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by Rabbi Jeremy Rosen

Rabbi Jeremy Rosen
Rabbi Jeremy Rosen

In 1551 the English diplomat and scholar Sir Thomas More, living in the reign of King Henry 8th wrote a book called Utopia. It’s a word he invented based on ancient Greek, meaning nowhere.

Now 500 years later it has come to mean the perfect place, a place that doesn’t exist, but we aspire or dream of. It is a critique of the forms of government, religion, and other forms of human control and flows the ancient style of a very civilized conversation between different points of view.

More concludes that many of the Utopian ideas the book describes, such as methods of making war and belief in communal property, seem absurd. But he would like to see some aspects of Utopian society put into practice in England, though he does not believe that will happen.

What is Utopia? Why are we fixated on the idea? Why do rival dogmas as to how to reach perfection not only persist but are getting fiercer by the day? And is it a Jewish concept too?

We are living at a crucial time in human history. Quite apart from the now obvious threat of Global warming, we face challenges as crucial as the great upheavals of power and authority that have always rocked human society. From the collapse of the ancient empires to those of our times. To the humanitarian crises of Communism, Fascism, and the rise of Chinese, totalitarian communism. And precisely at this moment the West has lost its moral and political compass and is flailing around desperately to stay on its feet. We had thought to have ended cruel dictatorships, but not only have we failed to prevent dictators such as Putin, Assad, Maduro, the Cuban Oligarchy, and Xi who appear to be gaining the upper hand or at least surviving for longer than expected.

To make matters worse so called free democratic societies are being torn apart internally by rival dogmas that seek to impose their values on each other in what was supposed to be a world of live and let live.

The Economist July 8th p.35 has an article pointing out that China has not only a very different vision of democracy and culture but is busy resurrecting the old Third World hatred of the West. And like Russian communism, is oblivious to its failures and corruption.

Mr. Xi and state media argue that the declining West's insistence on defending an international-rule-based order amounts to chauvinism. They compare Western governments fussing about multi-party elections, independent courts, and free speech, to religious missionaries telling people which God to worship They dismiss diversity and attempt to impose a Western model of democracy. That is their Utopia.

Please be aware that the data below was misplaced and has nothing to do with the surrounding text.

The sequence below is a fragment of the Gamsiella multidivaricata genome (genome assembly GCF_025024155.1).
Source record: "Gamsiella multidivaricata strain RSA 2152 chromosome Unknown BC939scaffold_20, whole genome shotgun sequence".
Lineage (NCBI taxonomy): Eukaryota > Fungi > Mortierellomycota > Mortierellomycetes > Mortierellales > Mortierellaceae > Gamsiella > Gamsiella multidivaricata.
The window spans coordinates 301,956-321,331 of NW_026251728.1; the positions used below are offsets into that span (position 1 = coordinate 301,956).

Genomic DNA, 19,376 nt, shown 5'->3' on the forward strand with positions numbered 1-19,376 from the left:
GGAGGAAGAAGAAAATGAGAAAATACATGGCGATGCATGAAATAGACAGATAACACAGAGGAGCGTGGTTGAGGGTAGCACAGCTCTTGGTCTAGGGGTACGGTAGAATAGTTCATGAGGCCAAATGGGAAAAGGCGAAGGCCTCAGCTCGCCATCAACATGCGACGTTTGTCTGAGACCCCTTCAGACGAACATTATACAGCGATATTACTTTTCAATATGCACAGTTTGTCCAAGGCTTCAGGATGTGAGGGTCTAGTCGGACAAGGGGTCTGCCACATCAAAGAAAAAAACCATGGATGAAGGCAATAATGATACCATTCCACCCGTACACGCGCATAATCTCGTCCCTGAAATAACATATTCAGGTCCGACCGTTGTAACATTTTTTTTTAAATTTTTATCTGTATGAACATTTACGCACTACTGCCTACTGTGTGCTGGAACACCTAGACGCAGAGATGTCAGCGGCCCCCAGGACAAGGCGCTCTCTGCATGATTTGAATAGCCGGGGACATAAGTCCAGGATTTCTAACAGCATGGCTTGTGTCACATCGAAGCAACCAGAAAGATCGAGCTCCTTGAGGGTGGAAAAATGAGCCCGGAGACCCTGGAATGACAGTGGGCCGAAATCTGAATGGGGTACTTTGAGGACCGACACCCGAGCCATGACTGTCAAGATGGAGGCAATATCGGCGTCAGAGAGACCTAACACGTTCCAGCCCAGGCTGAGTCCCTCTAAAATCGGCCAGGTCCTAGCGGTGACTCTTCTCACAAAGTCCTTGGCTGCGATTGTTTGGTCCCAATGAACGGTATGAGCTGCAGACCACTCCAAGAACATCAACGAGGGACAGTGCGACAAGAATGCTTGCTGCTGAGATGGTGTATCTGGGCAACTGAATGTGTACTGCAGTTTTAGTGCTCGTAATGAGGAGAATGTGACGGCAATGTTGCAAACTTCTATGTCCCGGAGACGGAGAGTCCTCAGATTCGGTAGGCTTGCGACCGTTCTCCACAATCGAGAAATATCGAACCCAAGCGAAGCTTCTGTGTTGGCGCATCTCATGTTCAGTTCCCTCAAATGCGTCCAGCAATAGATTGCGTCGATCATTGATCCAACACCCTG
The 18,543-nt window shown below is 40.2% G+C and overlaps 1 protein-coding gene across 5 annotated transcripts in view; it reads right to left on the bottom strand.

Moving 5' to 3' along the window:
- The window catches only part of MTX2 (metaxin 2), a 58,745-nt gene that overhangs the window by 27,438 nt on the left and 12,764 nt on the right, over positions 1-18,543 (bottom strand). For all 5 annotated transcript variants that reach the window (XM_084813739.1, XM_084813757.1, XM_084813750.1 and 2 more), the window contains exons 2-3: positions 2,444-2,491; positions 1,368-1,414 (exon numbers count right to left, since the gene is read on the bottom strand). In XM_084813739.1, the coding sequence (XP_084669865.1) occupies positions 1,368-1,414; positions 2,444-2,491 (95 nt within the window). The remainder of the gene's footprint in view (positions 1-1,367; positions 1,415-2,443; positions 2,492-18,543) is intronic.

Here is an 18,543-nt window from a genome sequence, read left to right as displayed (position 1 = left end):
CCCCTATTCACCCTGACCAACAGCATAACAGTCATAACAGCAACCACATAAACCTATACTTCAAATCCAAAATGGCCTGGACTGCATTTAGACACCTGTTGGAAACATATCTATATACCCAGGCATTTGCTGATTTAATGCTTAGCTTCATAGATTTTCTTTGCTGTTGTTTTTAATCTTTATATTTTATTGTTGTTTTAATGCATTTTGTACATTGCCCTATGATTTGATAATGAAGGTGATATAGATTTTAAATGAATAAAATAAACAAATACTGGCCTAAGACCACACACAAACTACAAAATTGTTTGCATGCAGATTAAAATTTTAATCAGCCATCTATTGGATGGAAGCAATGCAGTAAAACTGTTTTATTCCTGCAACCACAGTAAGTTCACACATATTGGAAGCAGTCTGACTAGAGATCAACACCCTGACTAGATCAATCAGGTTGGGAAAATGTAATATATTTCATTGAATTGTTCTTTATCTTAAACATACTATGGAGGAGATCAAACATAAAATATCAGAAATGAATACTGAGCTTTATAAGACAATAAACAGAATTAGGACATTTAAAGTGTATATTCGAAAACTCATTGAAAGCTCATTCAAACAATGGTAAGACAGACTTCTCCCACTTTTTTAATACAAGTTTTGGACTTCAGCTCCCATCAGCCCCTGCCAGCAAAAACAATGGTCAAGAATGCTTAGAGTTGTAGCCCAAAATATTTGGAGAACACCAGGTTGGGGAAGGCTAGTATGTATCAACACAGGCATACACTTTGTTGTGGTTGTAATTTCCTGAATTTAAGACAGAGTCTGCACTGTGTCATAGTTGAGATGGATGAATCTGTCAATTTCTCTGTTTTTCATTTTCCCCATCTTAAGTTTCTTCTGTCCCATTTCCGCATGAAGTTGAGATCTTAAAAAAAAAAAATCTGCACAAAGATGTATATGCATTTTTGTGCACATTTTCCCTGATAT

But for all the Communist Party’s warm words about seeking harmony, not uniformity, its vision of peace puts order before and at the expense of individual rights. And we know where that leads, to 1984 Dystopia.

America is far from perfect. It has made enormous mistakes time and time again. The amazing thing is that it never gets things right! I remember the novels that we used read that highlighted American hypocrisy. The Greene Novels The Quiet American was published in 1955. And Our Man in Havanah in 1958. As well as The Ugly American by Eugene Burdick and William Lederer. Howard Zinn’s A People’s History of the United States 1980 and the constant hectoring of Noam Chomsky. And yet, for all its failures around the world, as well as the racism and prejudice, where do most migrants choose to brave harsh dangerous conditions to come to? And what other country just lets them all through?

Life on earth was never perfect. The rabbis even said that it would have been better were we not born altogether. Yet they also told us to just get on with it and do our best! We have our equivalent of Utopia too, except it is not Nowhere, it is Somewhere. It is making the best out of what we have got. And yet the human mind yearns for perfection and so it comes up with the idea of Messianism and tweaks it every time the Messiah refuses to come. Except it is not the same as Utopia.

Some argue that our concept of messianism is superior because it is based on a Covenant which is superior to the secular value of Rights. I think that is apologetics. We Jews have rarely adhered to our Covenantal obligations however much we like to preach them. And more of this next week for Tisha B’Av.

Maimonides ( Laws of Kings 12:1-2 ) said that the messianic era was not a magical wonderland, but the freedom to act according to our own values without governments getting in the way.

How prescient! Yet the Talmud offers two options. Either we work to make it happen or else only Divine Intervention will get us to see sense. I’d rather rely on the first.


Jeremy Rosen was born in Manchester, England, the eldest son of Rabbi Kopul Rosen and Bella Rosen. Rosen's thinking was strongly influenced by his father, who rejected fundamentalist and obscurantist approaches in favour of being open to the best the secular world has to offer while remaining committed to religious life. He was first educated at Carmel College, the school his father had founded based on this philosophical orientation. At his father's direction, Rosen also studied at Be'er Yaakov Yeshiva in Israel (1957–1958 and 1960). He then went on to Merkaz Harav Kook (1961), and Mir Yeshiva (1965–1968) in Jerusalem, where he received semicha from Rabbi Chaim Leib Shmuelevitz in addition to Rabbi Dovid Povarsky of Ponevezh and Rabbi Moshe Shmuel Shapiro of Yeshivat Be'er Ya'akov. In between Rosen attended Cambridge University (1962–1965), graduating with a degree in Moral Sciences.


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